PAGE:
When looking for information related to Adult ADHD, one will quickly find considerable information using terms such as ADD, ADHD, or even AD/HD. This creates a lot of confusion about the correct terminology and name of the disorder. The correct name is Attention Deficit Hyperactivity Disorder (ADHD). There are three subtypes of ADHD, primarily inattentive type, primarily hyperactive type, or combined type. Even using the term “Adult ADHD” is a bit misleading as it is not an actual disorder name, but more of a casual classification to highlight adults with the disorder.
One reason that there is so much use of incorrect terms like “ADD” by prominent people, is that the disorder is actually poorly named to begin with. Anyone dealing with ADHD as an adult or a child will tell you that it is much more than having trouble focusing. The core neurological issue behind ADHD is an under functioning of the Prefrontal Cortex, mainly an underproduction of the neurotransmitter Dopamine. This leads to trouble with stimulus selection (i.e. focusing one’s attention) and/or trouble selecting responses to stimuli (i.e. behaviors). When someone’s Prefrontal Cortex is functioning properly they are able to create a very important “pause” that allows them to have a choice in what to focus on and how to respond. Further compounding these issues are the social and psychological stressors that accompany repeated failures to perform. These stressors (i.e. problems with friends/family, occupational struggles, etc.) lead to engrained emotional responses and thought patterns that foster shame, guilt, and lack of confidence. When anyone (with ADHD or not) is feeling shameful and lacking self confidence, they are less apt to perform well in social and occupational settings.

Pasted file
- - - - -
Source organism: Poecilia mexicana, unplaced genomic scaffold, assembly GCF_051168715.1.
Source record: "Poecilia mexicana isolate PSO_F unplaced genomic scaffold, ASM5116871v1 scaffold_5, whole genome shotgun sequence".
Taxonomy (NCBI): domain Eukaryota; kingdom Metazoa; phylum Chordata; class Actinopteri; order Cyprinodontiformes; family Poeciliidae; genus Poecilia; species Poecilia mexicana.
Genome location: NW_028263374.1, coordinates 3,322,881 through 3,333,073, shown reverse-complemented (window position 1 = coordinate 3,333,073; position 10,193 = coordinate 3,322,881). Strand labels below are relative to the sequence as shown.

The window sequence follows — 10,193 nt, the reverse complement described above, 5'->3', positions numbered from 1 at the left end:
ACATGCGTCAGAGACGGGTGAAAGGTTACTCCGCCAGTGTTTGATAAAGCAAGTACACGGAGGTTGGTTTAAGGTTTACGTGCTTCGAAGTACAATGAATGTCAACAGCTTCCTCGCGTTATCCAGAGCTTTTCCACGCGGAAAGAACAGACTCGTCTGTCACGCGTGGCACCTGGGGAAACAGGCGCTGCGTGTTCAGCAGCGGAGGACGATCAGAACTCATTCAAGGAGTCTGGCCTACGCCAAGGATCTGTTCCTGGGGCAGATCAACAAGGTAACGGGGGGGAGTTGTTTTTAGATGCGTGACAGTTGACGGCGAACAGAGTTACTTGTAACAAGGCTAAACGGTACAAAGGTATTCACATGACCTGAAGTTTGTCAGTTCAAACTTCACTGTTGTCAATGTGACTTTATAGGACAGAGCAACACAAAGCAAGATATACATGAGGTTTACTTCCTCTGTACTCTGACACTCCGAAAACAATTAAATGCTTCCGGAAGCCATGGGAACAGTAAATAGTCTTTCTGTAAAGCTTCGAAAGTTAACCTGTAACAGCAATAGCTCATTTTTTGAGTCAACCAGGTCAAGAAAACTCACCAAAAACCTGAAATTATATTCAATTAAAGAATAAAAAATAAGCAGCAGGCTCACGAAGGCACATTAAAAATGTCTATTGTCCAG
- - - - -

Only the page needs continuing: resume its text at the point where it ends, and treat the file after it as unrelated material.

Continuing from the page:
If we are going to move the field of treating adults with ADHD forward, we may want to think about broadening the scope of the name of the disorder. Something that incorporates terms like executive functioning, stimulus selection, motivation, or performance, may help. However, we are very far away from the DSM team coming up with a fresh new name for this disorder. Until then, we must expect/demand that leaders in the field use the correct terminology. For example, Daniel Amen’s new product is called Healing ADD at Home in 30 Days. There are a multitude of problems with this title, from the fact that he uses the term ADD to making a claim that it can be “healed” in 30 days. ADHD is life long disorder that when treated appropriately can be managed tremendously well. However, saying things like “healed” can create false expectations that ultimately lead to unattainable goals.
There are no examples of someone telling a diabetic that they have a “sugar problem” and that they can “get over it” in a few weeks. Adults and children with ADHD deserve the same level of respect when talking about their disorder.
Phil Boissiere, MFT specializes in the treatment of ADHD in adults and couples in San Francisco, Menlo Park, and the Silicon Valley. He is available for interviews and article contributions on the topics of Cognitive Behavioral Therapy, Adult ADHD, Group Psychotherapy, or Teen Drug Prevention.